Definitely, lots things have to be changed in the social science departments of JNU. If the narrative has to be changed, we need to promote some real ground-breaking research in the social sciences that is brutally honest but at the same time, devoid of any ideological moorings. The current VC of the university Prof. Mamidala Jagdeesh Kumar is trying as best as he can to rectify the past wrongs, from conducting conferences on Vedic Mathematics and its relevance in the area of social science research to organising a webinar series on “Leadership Lessons Through the Ramayana” during the current lockdown period. Truly, a much-needed, but quite gradual change.
In the fields of pure science too, JNU has established a name for itself in many areas that have always been either ignored or overlooked by an agenda-propelling media. E.g. in the year 2017, researchers at the School of Life Sciences (SLS) and Special Center for Molecular Medicine at JNU had discovered an anti-arthritis drug called diflunisal that can be effectively used to kill Helicobacter Pylori, a bacterium responsible for causing stomach-related ailments ranging from chronic gastritis and ulcers to pancreatic cancer. The researchers at JNU had made the discovery about the use of this drug while investigating a protein called beta-clamp in the bacterium which is a crucial target for drugs. In the very next year, in 2018, Professor Ashwani Pareek of JNU was awarded with the Visitor’s Award for Technology Development by the President of India for developing a stress-free variety of rice that can withstand several ecological and non-ecological hurdles in its cultivation, thereby enhancing the income of poor farmers.
In yet another recent finding, a team of biologists from JNU and Shiv Nadar University led by Dr. Anand Ranganathan of JNU had broken fresh ground in crushing the malaria parasite before it can take refuge in the RBCs of the human body and multiply. Although the discovery is still in its infant stages, their research offers innumerable options to improve the effectiveness of existing medicines such as chloroquine and artemisinin since the parasites are building resistance to these drugs.
In fact, JNU has always been a cradle of breakthrough scientific research. Sadly, some of its top-class scientists who have been working hard silently without vying for unnecessary publicity or media glare, have failed to find their rightful space in the overall “intellectual” discourse of the university that is overtly Left-leaning. It is because any kind of scientific and development discourse works like an antidote to the Left’s devilish brand of politics based on a destructive, anti-human ideology.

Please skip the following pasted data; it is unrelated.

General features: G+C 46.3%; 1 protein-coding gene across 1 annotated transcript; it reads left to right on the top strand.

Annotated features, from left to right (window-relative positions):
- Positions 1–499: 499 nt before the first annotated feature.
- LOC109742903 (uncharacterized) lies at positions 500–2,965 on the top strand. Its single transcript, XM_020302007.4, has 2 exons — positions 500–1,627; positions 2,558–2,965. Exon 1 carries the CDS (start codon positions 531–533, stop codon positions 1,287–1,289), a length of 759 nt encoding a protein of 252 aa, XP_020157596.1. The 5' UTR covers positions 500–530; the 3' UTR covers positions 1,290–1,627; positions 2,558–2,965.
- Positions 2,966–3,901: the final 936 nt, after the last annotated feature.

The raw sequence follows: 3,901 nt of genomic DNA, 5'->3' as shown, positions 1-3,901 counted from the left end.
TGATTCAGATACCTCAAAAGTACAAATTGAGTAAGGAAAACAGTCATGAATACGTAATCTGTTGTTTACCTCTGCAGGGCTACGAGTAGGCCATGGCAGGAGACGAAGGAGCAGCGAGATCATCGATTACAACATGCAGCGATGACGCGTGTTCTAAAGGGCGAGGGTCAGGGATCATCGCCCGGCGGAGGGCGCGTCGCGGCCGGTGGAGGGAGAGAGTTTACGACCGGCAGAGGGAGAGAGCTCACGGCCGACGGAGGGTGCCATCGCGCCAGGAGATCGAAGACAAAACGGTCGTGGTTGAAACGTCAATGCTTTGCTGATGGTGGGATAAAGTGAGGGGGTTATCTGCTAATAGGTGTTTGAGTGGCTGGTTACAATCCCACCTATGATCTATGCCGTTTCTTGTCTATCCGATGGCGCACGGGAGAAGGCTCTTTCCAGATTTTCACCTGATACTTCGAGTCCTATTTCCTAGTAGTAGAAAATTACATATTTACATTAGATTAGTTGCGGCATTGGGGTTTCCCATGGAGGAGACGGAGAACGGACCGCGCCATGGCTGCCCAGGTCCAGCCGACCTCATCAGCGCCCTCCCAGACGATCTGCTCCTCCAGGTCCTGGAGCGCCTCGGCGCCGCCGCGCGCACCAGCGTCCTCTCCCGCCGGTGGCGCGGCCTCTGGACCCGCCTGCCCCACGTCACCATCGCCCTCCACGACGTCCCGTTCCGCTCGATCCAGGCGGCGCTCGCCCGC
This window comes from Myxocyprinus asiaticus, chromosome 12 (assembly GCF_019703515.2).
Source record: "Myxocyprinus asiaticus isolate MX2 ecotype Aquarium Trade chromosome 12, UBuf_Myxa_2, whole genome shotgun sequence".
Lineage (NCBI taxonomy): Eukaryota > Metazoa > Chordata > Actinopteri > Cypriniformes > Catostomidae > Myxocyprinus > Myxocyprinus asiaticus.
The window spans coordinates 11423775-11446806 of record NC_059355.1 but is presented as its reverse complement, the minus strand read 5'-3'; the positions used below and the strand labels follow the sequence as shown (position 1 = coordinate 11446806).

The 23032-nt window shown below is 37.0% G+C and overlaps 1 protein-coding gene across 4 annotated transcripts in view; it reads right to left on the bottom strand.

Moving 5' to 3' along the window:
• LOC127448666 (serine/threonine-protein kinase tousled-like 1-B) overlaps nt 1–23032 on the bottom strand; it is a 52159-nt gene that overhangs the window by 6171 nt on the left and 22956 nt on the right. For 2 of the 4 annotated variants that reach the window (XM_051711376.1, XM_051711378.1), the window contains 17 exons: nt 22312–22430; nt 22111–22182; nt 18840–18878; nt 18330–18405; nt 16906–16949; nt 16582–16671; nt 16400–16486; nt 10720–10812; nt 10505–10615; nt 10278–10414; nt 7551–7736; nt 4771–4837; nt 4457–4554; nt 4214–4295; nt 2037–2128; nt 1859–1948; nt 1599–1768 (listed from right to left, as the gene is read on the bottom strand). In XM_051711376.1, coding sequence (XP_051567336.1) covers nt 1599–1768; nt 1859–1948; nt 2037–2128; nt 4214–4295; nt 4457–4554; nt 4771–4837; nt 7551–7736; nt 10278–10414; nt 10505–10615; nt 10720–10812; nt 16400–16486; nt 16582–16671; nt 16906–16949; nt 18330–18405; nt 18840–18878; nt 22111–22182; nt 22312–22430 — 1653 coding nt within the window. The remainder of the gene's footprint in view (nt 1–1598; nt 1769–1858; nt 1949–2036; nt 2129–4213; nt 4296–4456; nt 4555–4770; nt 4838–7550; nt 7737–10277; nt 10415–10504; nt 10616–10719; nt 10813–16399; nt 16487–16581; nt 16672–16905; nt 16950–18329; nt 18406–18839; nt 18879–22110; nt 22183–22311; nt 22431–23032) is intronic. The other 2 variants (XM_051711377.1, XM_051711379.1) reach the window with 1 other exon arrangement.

It is easy to jump on to one’s guns and generalise things about a place that has been known more for its political volatility but less for its achievements. A victory march for Umar Khalid was organised in JNU on the very same night when writer-director Vivek Agnihotri’s ‘Buddha In A Traffic Jam’ was screened outside the admin block in the open after the authorities cancelled the bookings of the auditorium in the very last moment. It was after this cancellation that there was an amazing response from the common students of JNU who wanted to watch the movie at any cost, unapologetically. While on the one hand, the area near the admin block echoed with the angry slogans of “Agnihotri wapas jao….Sanghi wapas jao….”, the chanting of ‘Vande Mataram’ and ‘Bharat Mata ki Jai’ filled the atmosphere on the other. It was a historic moment! The tide was gradually beginning to change.
A Kanhaiya Kumar or an Umar Khalid may represent the aspirations of hardly a few thousand students at JNU, but quite adept at silencing all other voices of dissent in the campus. But, to identify an entire university with the likes of these is an insult to the rest of the students here who want real Azaadi – from pseudo-intellectualism, sycophancy and favouritism. JNU needs to be given its due credit where it rightly deserves.